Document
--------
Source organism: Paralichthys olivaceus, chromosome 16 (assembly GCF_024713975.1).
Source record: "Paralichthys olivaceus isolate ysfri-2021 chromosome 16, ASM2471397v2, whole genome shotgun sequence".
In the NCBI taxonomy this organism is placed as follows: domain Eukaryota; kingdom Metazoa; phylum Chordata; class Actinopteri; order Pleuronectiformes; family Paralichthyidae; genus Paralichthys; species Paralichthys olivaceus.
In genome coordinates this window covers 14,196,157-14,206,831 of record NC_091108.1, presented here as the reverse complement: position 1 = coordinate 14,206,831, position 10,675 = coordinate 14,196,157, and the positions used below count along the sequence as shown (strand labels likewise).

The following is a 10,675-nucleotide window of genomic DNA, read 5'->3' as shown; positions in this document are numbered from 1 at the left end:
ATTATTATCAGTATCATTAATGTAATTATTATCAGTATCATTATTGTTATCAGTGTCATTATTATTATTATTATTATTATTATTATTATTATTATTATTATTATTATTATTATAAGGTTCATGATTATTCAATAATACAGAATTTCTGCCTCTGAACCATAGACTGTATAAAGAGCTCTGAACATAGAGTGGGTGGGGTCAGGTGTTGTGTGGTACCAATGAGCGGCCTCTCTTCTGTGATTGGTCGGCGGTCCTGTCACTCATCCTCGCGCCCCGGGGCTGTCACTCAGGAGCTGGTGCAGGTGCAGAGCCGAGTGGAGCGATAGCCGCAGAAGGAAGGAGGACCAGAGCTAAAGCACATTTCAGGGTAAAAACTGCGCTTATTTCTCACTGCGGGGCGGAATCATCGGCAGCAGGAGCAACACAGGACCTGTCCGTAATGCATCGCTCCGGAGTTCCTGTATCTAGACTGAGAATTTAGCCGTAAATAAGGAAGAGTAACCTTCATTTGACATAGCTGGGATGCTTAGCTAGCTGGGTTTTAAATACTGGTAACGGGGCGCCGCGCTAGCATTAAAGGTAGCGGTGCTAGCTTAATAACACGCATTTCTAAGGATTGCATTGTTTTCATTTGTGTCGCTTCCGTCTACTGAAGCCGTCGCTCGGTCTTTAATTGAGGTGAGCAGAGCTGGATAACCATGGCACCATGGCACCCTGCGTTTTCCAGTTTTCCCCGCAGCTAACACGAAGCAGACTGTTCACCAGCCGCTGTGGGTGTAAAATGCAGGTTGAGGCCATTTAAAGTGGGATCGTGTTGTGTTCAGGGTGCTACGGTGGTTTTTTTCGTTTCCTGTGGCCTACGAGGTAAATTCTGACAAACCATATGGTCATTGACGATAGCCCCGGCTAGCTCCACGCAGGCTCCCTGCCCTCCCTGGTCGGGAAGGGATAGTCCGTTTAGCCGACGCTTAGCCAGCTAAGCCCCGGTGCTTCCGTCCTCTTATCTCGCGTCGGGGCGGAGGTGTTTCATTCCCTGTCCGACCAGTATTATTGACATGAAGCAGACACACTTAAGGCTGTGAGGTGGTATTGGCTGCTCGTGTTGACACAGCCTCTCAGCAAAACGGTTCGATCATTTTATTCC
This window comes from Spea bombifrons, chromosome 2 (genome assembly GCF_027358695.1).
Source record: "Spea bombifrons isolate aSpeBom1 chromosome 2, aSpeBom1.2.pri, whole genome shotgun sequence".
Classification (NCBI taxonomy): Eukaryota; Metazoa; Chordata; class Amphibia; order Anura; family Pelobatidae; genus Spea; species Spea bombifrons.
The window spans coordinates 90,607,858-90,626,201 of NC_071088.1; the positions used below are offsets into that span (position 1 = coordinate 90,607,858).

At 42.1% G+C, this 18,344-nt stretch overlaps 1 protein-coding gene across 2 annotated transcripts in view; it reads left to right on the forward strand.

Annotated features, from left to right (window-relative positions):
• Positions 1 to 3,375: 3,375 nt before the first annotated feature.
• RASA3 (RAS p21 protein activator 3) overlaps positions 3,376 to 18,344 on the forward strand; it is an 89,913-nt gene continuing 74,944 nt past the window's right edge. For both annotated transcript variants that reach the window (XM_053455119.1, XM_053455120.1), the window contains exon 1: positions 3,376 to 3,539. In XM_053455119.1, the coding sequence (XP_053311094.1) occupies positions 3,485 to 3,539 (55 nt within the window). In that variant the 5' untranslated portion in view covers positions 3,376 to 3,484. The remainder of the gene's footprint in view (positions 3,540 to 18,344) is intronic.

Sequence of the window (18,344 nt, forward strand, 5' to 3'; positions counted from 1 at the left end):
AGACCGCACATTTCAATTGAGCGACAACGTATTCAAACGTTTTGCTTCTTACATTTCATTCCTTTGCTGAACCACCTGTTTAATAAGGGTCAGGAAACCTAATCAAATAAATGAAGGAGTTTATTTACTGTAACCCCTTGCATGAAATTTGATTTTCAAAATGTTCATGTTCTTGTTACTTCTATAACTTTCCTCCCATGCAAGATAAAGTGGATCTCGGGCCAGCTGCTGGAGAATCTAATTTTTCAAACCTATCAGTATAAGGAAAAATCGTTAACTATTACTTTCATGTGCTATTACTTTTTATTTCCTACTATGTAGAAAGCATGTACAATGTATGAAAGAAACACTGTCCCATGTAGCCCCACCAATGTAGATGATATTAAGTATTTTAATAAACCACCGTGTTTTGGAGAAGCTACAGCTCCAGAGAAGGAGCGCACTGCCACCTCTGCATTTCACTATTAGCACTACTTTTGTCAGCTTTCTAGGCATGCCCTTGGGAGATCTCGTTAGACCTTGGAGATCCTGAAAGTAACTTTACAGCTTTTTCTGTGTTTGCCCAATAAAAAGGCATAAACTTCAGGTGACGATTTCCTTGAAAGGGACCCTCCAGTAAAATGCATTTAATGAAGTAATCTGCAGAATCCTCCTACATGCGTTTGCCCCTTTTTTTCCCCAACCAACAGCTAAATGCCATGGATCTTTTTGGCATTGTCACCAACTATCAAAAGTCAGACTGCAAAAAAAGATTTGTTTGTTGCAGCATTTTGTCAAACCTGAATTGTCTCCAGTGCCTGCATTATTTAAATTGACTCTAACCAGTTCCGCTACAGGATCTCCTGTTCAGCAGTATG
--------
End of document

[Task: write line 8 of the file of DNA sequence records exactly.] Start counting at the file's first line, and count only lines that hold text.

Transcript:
Source record: "Spea bombifrons isolate aSpeBom1 chromosome 2, aSpeBom1.2.pri, whole genome shotgun sequence".